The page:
• The function of the church is to so love the word of God and so love one another that the world will know we must belong to God (John 13:35).

The church today is as confused as the world, because it has lost it’s:       Goal





So what do we do about it?!

We have to go back to the perspective of God revealed in scripture in order to clear the fog away.

Otherwise it will become all too easy to either become

discouraged in the world, or distracted by the world.


Either one can be deadly.

Paul addresses the troubles of his Christian friends in Rome by re-ordering their perspective.

He begins in verse 19 by writing, “For the anxious longing of eh creation waits eagerly for the revealing of the sons of God.  20.  For the creation was subjected to futility, not of its own will, but because of Him who subjected it, in hope that the creation itself also will be set free from its slavery to corruption into the freedom of the  glory of the children of God.  22. For we know that the whole creation groans and suffers the pains of childbirth together until now.  25.  And not only this, but also we ourselves, having the first fruits of the Spirit, even we ourselves groan within ourselves, waiting eagerly for our adoption as sons, the redemption of our body . . . 26.  And in the same way the Spirit also helps our weakness; for we do not know how to pray as we should, but the Spirit Himself intercedes for us with groanings too deep for words.

Three times you read in this text, the word groan.

You ought to circle all three. 

The groaning of creation in verse 22; the groaning of the Christian in verse 23b; and the groaning of the Holy Spirit in verse 26b.

The solution for the believer to be neither discouraged in the world, or distracted by the world is found in a biblical understanding of what it means to groan!

What does it mean for the Christian to groan?  What does it mean for the Spirit of God to groan?

We have time this morning to begin looking at the meaning of the first groan – which is the groaning of creation.

As this section begins in verse 19, the Apostle Paul tells us two things about creation. 

1.  First, that creation is eager about something.

Notice again verse 19.  For the anxious longing of the creation waits eagerly for the revealing of the sons of God.

There is an anxious longing about creation.

Now when Paul refers to creation, just what is he referring to?

He can’t be referring to angels, since they are not enslaved to corruption (v. 21). 

He can’t be referring to the fallen angels – or demons because they do not long for the revelation of the sons of God. 

He can’t be referring to believers, because they are addressed separately in the next verses. 

Furthermore, he can’t be referring to unbelievers since they have no desire to see the glory of God.

The only remaining part of creation would be the non-rational creation – plants and animals and all inanimate things like rivers and mountains and heavenly bodies.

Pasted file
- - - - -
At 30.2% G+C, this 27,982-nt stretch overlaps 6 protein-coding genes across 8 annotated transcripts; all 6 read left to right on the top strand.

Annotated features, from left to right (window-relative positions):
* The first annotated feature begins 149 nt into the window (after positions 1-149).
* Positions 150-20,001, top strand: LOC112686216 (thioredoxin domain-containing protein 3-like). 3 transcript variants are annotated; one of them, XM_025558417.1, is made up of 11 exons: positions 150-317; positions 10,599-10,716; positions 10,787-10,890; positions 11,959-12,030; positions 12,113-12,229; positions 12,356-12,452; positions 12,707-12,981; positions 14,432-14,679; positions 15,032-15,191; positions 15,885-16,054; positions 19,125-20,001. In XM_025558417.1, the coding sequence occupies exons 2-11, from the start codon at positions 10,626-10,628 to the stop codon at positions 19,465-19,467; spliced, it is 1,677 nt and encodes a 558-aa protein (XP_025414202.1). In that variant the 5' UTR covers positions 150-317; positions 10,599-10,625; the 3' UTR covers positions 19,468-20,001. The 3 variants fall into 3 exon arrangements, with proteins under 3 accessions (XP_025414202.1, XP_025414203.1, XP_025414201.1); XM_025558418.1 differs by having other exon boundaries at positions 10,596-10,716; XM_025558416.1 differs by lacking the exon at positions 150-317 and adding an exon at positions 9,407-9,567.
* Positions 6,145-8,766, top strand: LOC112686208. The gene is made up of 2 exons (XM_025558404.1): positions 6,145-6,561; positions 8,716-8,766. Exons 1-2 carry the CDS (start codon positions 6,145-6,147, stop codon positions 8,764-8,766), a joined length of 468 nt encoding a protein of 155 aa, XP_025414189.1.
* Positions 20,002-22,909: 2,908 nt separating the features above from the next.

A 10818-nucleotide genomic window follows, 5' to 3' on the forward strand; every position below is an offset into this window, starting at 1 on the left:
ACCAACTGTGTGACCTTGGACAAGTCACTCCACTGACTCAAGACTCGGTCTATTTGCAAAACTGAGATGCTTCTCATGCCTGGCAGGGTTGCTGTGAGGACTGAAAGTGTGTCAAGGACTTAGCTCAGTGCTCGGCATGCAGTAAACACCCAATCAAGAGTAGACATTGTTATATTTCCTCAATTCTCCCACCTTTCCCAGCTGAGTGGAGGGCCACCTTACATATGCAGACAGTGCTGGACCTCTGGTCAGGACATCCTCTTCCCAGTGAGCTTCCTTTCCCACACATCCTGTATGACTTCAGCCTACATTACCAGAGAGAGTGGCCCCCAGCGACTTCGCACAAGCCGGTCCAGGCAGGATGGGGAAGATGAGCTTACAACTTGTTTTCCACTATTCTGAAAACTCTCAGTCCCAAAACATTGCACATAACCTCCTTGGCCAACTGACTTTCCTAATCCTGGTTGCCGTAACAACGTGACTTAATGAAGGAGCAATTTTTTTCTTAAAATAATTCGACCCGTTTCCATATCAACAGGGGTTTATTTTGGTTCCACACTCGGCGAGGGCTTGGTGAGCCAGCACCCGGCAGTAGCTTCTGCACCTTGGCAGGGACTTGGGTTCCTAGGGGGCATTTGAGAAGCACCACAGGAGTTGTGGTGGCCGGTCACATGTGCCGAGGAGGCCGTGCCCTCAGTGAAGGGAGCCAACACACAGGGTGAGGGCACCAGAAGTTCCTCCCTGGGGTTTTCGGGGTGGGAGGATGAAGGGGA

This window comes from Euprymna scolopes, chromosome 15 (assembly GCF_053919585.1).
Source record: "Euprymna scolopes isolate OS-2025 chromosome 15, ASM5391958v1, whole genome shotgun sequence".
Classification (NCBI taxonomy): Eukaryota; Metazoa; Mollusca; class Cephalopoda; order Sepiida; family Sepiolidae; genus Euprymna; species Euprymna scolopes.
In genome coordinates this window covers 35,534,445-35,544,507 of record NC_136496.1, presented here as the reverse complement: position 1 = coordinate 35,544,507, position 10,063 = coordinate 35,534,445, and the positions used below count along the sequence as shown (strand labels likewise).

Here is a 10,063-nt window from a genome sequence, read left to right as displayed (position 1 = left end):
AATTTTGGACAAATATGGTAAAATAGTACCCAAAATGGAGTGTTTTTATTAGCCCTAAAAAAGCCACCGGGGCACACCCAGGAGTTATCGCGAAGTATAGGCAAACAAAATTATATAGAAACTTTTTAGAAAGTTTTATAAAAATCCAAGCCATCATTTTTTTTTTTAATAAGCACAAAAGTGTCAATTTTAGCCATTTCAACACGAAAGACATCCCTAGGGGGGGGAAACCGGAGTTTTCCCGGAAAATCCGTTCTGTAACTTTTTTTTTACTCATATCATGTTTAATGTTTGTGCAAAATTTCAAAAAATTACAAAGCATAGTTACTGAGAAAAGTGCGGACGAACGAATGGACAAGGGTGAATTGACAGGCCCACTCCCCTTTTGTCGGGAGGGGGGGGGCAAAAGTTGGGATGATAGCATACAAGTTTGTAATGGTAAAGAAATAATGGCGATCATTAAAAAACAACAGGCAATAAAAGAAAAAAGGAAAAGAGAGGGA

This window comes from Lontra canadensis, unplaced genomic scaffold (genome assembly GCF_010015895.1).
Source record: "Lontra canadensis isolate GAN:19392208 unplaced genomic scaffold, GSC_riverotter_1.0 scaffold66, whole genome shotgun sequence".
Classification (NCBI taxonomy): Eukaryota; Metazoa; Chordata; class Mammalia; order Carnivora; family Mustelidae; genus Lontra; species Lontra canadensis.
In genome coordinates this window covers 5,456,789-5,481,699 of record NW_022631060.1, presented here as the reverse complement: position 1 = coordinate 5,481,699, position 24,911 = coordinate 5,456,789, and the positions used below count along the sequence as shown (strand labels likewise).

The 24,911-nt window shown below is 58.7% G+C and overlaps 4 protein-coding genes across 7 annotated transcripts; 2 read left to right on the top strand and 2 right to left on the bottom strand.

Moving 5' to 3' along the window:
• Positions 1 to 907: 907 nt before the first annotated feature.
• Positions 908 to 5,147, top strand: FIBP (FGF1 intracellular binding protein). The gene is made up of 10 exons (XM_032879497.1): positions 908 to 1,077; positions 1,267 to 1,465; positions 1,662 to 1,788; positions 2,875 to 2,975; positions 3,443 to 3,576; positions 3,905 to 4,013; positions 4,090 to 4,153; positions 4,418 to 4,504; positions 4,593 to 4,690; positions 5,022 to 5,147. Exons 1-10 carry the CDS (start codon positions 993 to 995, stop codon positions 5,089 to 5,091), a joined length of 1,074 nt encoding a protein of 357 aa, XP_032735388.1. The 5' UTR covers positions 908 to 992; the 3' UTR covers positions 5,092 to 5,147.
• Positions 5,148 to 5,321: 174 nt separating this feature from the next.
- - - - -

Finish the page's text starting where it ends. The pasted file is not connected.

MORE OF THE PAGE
Paul is using what is called personification. He is giving to non-rational elements of creation the attributes of human personality. 

As you know, it is not unusual for the Bible to uses personification:  Isaiah talks about:

            Trees clapping their hands (Isaiah 55:12)

            The wilderness and desert rejoicing (Isaiah 35:1)

The mountains and the hills breaking forth into shouts of joy  (Isaiah 55:12)

So Paul says that creation longs for – the  Greek word literally means to “stand on it’s tiptoes – to watch with outstretched head.” 

Ralph Earle, Word Meanings in the New Testament (Baker Book House, 1989), p. 179

And what is it longing for?  Paul says in verse 19, the revealing of the sons of God.

The word revealing translates the Greek word apokalupsis (or apocalypse), which refers to an uncovering, an unveiling, a revelation.  This is the same word from which the Book of Revelation gets its name.   

John MacArthur Jr. Romans: Volume 1 (Moody Press, 1991), p. 453

It is the book of the Apocalypse . . . it is the Book of the Unveiling of the future of the world.

Creation is longing for that future time when Christ returns to earth – when the glory of His bride is revealed to the universe. 

Creation is eagerly awaiting this revelation.

2.  But Paul also tells us that creation is enslaved to something.

Paul gives us several hints as to what he means as he continues in verse 20.  For the creation was subjected to futility, not of its own will, but because of Him who subjected it, in hope that the creation itself also will be set free from its slavery to corruption.

Creation is enslaved to corruption.  Now, plants don’t sin.  Trees don’t battle temptation.  Rivers and mountains don’t struggle with pride and envy and greed.

Corruption here refers to the fallen state of nature.  Most commentators referred to the law of entropy – the law that things move toward disorder and disharmony and decay.

Travel back to Genesis and you are reminded that after the fall of mankind into sin, God indeed cursed His creation with this law of corruption and decay.